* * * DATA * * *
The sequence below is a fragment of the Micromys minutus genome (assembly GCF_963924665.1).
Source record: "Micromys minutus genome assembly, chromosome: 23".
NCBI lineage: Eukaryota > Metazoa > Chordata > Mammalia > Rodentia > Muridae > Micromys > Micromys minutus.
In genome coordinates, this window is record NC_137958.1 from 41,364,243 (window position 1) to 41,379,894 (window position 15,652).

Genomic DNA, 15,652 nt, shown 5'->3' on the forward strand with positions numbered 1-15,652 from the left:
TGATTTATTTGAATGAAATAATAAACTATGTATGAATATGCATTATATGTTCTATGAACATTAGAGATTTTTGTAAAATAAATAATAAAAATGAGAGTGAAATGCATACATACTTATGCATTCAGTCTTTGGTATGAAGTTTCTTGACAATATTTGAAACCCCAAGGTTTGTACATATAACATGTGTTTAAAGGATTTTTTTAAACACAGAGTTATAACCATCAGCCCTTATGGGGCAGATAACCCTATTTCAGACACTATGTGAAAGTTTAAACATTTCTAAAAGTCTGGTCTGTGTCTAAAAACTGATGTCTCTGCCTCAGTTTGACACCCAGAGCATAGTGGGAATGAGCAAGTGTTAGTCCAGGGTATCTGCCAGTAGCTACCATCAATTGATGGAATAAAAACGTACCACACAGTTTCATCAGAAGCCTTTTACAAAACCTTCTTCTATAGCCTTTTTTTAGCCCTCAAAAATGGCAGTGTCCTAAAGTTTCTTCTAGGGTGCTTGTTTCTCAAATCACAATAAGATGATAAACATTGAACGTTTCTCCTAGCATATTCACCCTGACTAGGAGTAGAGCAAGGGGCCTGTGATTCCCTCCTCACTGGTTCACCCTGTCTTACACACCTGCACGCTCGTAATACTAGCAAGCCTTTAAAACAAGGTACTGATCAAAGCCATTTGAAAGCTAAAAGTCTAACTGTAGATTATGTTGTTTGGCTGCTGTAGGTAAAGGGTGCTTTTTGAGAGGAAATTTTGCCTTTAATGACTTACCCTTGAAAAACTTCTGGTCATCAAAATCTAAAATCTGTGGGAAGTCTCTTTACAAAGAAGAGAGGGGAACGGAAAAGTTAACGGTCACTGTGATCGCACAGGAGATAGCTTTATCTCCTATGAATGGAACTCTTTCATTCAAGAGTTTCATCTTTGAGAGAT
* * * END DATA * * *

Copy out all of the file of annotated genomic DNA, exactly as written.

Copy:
The sequence below is a fragment of the Micromys minutus genome (assembly GCF_963924665.1).
Source record: "Micromys minutus genome assembly, chromosome: 23".
NCBI lineage: Eukaryota > Metazoa > Chordata > Mammalia > Rodentia > Muridae > Micromys > Micromys minutus.
In genome coordinates, this window is record NC_137958.1 from 41,364,243 (window position 1) to 41,379,894 (window position 15,652).

Genomic DNA, 15,652 nt, shown 5'->3' on the forward strand with positions numbered 1-15,652 from the left:
TGATTTATTTGAATGAAATAATAAACTATGTATGAATATGCATTATATGTTCTATGAACATTAGAGATTTTTGTAAAATAAATAATAAAAATGAGAGTGAAATGCATACATACTTATGCATTCAGTCTTTGGTATGAAGTTTCTTGACAATATTTGAAACCCCAAGGTTTGTACATATAACATGTGTTTAAAGGATTTTTTTAAACACAGAGTTATAACCATCAGCCCTTATGGGGCAGATAACCCTATTTCAGACACTATGTGAAAGTTTAAACATTTCTAAAAGTCTGGTCTGTGTCTAAAAACTGATGTCTCTGCCTCAGTTTGACACCCAGAGCATAGTGGGAATGAGCAAGTGTTAGTCCAGGGTATCTGCCAGTAGCTACCATCAATTGATGGAATAAAAACGTACCACACAGTTTCATCAGAAGCCTTTTACAAAACCTTCTTCTATAGCCTTTTTTTAGCCCTCAAAAATGGCAGTGTCCTAAAGTTTCTTCTAGGGTGCTTGTTTCTCAAATCACAATAAGATGATAAACATTGAACGTTTCTCCTAGCATATTCACCCTGACTAGGAGTAGAGCAAGGGGCCTGTGATTCCCTCCTCACTGGTTCACCCTGTCTTACACACCTGCACGCTCGTAATACTAGCAAGCCTTTAAAACAAGGTACTGATCAAAGCCATTTGAAAGCTAAAAGTCTAACTGTAGATTATGTTGTTTGGCTGCTGTAGGTAAAGGGTGCTTTTTGAGAGGAAATTTTGCCTTTAATGACTTACCCTTGAAAAACTTCTGGTCATCAAAATCTAAAATCTGTGGGAAGTCTCTTTACAAAGAAGAGAGGGGAACGGAAAAGTTAACGGTCACTGTGATCGCACAGGAGATAGCTTTATCTCCTATGAATGGAACTCTTTCATTCAAGAGTTTCATCTTTGAGAGAT